To maintain its transparency, an avascular cornea is devoid of lymphatic and blood vessels, conferring the specialized characteristic of angiogenic privilege. In response to small injuries, the angiogenic privilege protects the cornea against neovascularization to ensure corneal transparency is always maintained. Endostatin, a potent antiangiogenic molecule, suppresses the binding of vascular endothelial growth factor (VEGF) to the endothelial cells via direct interaction with kinase insert domain receptor (KDR, a type IV receptor tyrosine kinase) KDR, also known as fetal liver kinase 1 (Flk-1), which acts as a VEGF receptor [28]. Thrombospondin-1 is another antiangiogenic protein that is important for corneal transparency and is expressed by the cornea. In the absence of thrombospondin-1, VEGF-C and VEGF-D accumulate over time, creating a prolymphangiogenic milieu. Lymphangiogenesis occurs as a result of an increase in monocyte chemotactic protein-1, which explains why thrombospondin-1 deficient animals have more VEGF-C-producing macrophages in their corneas [29]. Thrombospondin-1 mitigates angiogenesis by suppressing the viability and migration of endothelial cells via CD36 [30]. The presence of decoy receptors in the CE, such as VEGF receptors-1, -2, and -3, is critical to counteract proangiogenic signals [28].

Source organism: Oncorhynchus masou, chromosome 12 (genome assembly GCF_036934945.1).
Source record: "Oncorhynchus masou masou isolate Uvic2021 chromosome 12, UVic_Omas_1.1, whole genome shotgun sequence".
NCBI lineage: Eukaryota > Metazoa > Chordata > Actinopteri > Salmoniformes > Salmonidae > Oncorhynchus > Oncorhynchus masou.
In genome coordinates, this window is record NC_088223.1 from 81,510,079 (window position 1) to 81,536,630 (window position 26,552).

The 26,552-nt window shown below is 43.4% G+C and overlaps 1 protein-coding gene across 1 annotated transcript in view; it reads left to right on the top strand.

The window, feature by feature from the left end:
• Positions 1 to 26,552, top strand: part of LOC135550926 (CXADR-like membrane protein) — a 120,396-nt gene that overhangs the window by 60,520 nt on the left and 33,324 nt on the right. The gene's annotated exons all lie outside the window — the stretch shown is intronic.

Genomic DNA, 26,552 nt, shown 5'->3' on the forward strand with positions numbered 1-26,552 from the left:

Immune privilege

Immune privilege of the eye is a unique adaptation of immunomodulatory response against inflammatory reactions to preserve clear vision. For instance, when antigens, such as alloantigens, enter the cornea, the generation of antigen-specific regulatory T cells is initiated, resulting in an immunosuppressive response against these antigens. Only a few major histocompatibility complex (MHC) II-positive antigen-presenting cells are seen in a healthy cornea, and corneal expression of MHC I molecules is lower than in other tissues. Moreover, immunomodulatory molecules including Fas ligand (CD95L) and programmed death-ligand 1, which restrict T cell proliferation and induce T cell apoptosis, are abundant in the cornea. In addition, induction of immune tolerance by anterior chamber-associated immune deviation is important to downregulate the antigen-specific effect of delayed-type hypersensitivity reactions [31]. Immune and angiogenic privilege are closely related, as pathological corneal neovascularization occurs concurrently with loss of the immune privilege [32].

Mechanotransduction in corneal epithelial wound healing